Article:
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Will the pandemic cause Tampa Bay businesses to reduce their office space?

Some commercial real estate landlords are skeptical that there will be a major migration to working from home.

Accounting firm Spoor Bunch Franz’s office has had a skeleton office staff for the past few months, even during mid-April tax season. Like most offices in Tampa Bay, its employees have primarily been working from home to prevent the spread of the coronavirus.

But also like other offices in this area, they’ve started to chart their path toward a return to “normal." It began first with adding five employees to their north St. Petersburg office, and now it’s up to about 15.

Jessica Espaillat, who handles public relations as well as human resources duties, said the firm is still finalizing its long-term plans, but that it expects some employees to request to work from home more often or full-time in the future.

"If COVID were to be completely over I think most of our people are going ... to be really excited and happy to be back in the office," she said. "At the same time, I think it's inevitable working from home is going to increase in some way."

With improving technology, companies allowing greater flexibility to work remotely was already being touted as a trend of the future. After months of being forced to give it a try, Tampa Bay’s businesses will now decide whether the pandemic will hasten that shift, or disprove it.

In many ways it’s too soon to tell whether the pandemic will usher in a mass shift of companies reducing their office space — an idea viewed with skepticism by some in commercial real estate. Office vacancy rates have not yet seen any major changes, according to numbers from CoStar Group, a national commercial real estate data company with an office in Tampa.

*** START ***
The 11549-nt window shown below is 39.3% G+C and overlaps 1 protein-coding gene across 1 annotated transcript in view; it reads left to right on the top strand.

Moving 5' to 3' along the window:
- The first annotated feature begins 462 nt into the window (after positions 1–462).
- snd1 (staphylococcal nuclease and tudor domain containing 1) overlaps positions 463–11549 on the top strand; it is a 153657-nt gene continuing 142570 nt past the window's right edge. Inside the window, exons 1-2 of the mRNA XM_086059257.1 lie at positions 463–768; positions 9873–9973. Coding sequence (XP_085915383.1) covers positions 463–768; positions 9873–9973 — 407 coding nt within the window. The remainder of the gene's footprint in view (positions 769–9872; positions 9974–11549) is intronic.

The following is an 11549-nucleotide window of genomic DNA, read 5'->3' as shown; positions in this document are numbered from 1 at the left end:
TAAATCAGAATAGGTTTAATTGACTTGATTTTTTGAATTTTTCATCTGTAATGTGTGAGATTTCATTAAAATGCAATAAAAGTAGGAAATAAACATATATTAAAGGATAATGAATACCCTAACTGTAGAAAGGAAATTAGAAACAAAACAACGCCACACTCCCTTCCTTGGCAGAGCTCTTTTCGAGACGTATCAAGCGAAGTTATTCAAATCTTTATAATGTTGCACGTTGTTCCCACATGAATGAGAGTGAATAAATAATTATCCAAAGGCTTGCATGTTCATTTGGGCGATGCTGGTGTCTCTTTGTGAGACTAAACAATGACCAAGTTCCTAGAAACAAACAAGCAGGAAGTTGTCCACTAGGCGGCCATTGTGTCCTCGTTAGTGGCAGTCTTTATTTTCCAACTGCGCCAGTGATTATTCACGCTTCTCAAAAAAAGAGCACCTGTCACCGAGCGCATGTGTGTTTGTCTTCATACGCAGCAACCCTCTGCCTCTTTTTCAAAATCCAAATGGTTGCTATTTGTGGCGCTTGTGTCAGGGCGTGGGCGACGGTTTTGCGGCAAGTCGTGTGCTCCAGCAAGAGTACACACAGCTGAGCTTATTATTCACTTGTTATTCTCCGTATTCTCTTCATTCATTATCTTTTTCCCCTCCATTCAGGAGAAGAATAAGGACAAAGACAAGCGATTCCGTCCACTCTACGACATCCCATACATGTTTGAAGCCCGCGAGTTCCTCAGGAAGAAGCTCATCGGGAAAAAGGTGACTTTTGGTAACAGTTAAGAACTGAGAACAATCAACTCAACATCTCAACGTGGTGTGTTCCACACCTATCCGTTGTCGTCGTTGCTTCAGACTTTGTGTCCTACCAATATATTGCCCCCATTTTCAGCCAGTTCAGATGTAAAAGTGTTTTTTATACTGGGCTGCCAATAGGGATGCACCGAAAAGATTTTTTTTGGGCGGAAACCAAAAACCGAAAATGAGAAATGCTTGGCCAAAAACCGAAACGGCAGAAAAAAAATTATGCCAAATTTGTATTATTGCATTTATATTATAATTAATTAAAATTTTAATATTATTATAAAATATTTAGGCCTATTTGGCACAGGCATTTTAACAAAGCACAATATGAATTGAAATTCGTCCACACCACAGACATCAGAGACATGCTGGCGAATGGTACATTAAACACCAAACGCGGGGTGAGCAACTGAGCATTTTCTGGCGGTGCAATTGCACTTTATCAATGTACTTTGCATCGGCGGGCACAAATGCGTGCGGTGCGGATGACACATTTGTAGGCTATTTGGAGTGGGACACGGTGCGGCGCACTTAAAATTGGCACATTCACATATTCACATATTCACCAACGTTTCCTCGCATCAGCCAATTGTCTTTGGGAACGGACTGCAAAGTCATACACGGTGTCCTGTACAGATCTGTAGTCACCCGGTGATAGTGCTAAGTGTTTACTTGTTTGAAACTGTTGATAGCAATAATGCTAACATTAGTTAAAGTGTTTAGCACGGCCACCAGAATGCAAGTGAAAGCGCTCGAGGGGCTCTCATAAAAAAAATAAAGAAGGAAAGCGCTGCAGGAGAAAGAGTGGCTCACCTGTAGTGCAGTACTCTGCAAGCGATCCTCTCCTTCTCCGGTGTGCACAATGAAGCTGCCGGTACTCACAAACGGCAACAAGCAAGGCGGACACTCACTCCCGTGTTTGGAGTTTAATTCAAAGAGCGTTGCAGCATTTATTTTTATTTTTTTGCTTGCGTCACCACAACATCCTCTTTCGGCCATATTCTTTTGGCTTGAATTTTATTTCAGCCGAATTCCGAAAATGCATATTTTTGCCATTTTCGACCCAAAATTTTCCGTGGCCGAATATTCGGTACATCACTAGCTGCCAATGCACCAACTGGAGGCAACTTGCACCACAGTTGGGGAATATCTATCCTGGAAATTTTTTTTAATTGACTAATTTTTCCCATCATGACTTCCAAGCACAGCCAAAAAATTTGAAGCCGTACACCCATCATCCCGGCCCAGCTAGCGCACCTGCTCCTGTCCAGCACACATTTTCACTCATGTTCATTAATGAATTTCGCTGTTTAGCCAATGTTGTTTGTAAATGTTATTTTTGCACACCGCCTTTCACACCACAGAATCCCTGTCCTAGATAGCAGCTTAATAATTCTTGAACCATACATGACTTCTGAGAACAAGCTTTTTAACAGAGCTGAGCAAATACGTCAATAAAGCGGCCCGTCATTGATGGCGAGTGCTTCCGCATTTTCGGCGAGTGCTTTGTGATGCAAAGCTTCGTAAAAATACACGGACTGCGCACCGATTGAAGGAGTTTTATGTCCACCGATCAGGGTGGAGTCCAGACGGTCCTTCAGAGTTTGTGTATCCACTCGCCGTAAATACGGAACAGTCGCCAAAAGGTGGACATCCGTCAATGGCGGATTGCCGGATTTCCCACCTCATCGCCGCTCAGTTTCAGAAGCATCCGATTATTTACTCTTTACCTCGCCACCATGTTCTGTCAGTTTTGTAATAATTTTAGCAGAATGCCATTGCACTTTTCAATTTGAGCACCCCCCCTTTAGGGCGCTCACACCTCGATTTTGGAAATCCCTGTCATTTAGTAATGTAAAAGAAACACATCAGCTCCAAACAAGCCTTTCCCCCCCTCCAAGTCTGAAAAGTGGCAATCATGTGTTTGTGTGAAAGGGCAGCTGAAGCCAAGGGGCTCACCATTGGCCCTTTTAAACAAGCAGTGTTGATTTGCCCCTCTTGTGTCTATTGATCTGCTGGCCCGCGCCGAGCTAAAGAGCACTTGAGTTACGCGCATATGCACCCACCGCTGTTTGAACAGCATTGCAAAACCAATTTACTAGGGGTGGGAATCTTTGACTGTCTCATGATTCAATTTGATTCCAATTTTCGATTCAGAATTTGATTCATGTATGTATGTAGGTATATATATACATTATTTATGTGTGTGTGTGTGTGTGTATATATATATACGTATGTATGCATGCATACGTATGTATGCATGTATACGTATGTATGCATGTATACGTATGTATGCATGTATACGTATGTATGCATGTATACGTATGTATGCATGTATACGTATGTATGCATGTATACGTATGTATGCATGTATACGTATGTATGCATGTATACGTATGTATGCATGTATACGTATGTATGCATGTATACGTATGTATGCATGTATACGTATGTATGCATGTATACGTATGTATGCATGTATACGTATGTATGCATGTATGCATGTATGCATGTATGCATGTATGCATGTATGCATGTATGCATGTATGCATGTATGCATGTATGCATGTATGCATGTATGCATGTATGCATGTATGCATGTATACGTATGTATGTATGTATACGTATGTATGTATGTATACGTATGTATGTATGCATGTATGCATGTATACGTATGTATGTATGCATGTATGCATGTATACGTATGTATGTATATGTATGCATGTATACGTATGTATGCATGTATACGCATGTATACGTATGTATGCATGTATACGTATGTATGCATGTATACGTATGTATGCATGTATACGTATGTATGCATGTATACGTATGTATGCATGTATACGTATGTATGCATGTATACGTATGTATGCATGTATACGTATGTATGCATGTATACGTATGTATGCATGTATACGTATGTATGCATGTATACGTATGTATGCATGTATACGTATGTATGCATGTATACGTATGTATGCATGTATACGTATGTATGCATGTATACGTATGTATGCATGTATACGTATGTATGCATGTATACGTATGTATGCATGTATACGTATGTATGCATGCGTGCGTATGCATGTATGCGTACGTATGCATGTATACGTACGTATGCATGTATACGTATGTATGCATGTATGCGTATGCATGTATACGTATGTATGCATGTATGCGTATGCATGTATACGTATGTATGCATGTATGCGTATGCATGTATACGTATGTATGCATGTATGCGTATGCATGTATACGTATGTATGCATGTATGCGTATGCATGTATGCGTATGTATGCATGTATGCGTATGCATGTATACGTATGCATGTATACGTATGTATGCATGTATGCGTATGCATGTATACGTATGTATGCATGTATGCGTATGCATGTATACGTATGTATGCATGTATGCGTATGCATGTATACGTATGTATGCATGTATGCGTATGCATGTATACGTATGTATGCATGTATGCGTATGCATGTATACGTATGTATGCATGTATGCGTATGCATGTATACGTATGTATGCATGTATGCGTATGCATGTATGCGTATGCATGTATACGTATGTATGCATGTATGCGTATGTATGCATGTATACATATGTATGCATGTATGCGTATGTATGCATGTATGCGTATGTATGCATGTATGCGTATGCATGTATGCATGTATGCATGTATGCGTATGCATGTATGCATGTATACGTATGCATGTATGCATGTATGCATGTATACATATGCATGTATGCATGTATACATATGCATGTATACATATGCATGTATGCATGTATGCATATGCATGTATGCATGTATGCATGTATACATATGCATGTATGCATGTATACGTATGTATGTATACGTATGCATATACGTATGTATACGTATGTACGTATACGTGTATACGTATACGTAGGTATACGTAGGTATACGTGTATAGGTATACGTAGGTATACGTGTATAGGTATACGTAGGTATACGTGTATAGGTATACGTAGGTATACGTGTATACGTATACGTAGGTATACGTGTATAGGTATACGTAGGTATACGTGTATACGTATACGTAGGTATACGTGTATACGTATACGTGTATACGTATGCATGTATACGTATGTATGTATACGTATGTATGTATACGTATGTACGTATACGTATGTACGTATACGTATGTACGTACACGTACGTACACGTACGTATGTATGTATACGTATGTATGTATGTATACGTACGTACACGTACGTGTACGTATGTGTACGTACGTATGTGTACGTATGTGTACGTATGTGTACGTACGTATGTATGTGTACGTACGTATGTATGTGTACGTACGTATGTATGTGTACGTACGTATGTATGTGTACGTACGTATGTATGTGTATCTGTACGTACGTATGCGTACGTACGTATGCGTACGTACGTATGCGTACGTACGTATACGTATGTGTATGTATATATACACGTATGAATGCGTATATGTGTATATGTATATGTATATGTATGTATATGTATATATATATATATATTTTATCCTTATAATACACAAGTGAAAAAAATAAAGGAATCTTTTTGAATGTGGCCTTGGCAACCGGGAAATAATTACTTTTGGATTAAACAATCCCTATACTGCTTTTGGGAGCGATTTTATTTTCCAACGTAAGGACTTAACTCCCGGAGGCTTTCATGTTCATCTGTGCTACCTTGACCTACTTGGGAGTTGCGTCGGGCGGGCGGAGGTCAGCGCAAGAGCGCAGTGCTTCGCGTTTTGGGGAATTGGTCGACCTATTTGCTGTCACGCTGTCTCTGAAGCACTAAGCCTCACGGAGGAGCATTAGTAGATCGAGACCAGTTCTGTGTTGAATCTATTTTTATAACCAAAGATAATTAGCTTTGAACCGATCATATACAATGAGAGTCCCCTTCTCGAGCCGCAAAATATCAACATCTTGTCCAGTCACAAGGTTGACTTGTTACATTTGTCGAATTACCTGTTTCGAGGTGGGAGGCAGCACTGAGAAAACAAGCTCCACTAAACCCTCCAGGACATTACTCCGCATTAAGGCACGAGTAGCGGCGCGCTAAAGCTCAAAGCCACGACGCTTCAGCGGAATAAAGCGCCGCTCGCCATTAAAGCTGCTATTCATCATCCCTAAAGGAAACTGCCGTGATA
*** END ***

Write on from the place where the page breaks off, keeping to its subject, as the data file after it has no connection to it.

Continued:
Commercial leases are typically at least three to five years, which means some companies may not be able to reevaluate their space for several months or years down the line, said Brian Alford, director of market analytics for Costar. But some companies that did have their lease renewal come up recently have chosen to renew for shorter periods.

“They’re kicking the can down the road,” Alford said. “Realistically, nobody is making any decisions yet.”

Mack Feldman, vice president of Feldman Equities, which owns several major office buildings in Tampa Bay, said Florida may see less of a migration to remote working than more dense cities like New York.

“Ironically, we’re in a really good position because of our historical weakness, which is the lack of mass transit,” he said. “If all my employees had to take a subway, I’d be pretty anxious right now.”

A national survey of more than 300 company chief financial officers by Gartner, a corporate research and advisory company based on Connecticut, found that while 74 percent of companies said they plan to shift to more remote work after the pandemic subsides, 52 percent said that shift will affect a tenth of their workforce or less.

That tracks with what Barry Oaks, a senior director in the Tampa office of Cushman & Wakefield, a commercial real estate services company, said he's been hearing in Tampa Bay.

"I really haven't heard ... of companies saying, 'We're not going back to the office,'" he said. "I've heard discussions about evaluating certain departments."

Some staffers may also have varying preferences when it comes to ditching the office. Younger generations such as millennials and Generation Z have had tougher times adjusting to remote work environments, according to a Cushman & Wakefield report titled “The Future of Workplace.” That’s because younger employees have less experience and are also more likely to have living situations less suited for quiet focus — like living with their parents or roommates, or having small children.

But as companies mull over whether they should have their staff shift to working from home, Nico Hohman, a real estate broker and director of commercial real estate for Tomlin Commercial Real Estate Services, said they should direct any savings on commercial rent toward employees’ rent and utilities.

“Your desk, high-speed internet, insurance, all the things you have taken care of at an office now, as an individual employee, you have to take care of yourself,” he said. “I think there are a lot of hidden costs we haven’t thought of yet with working from home.”

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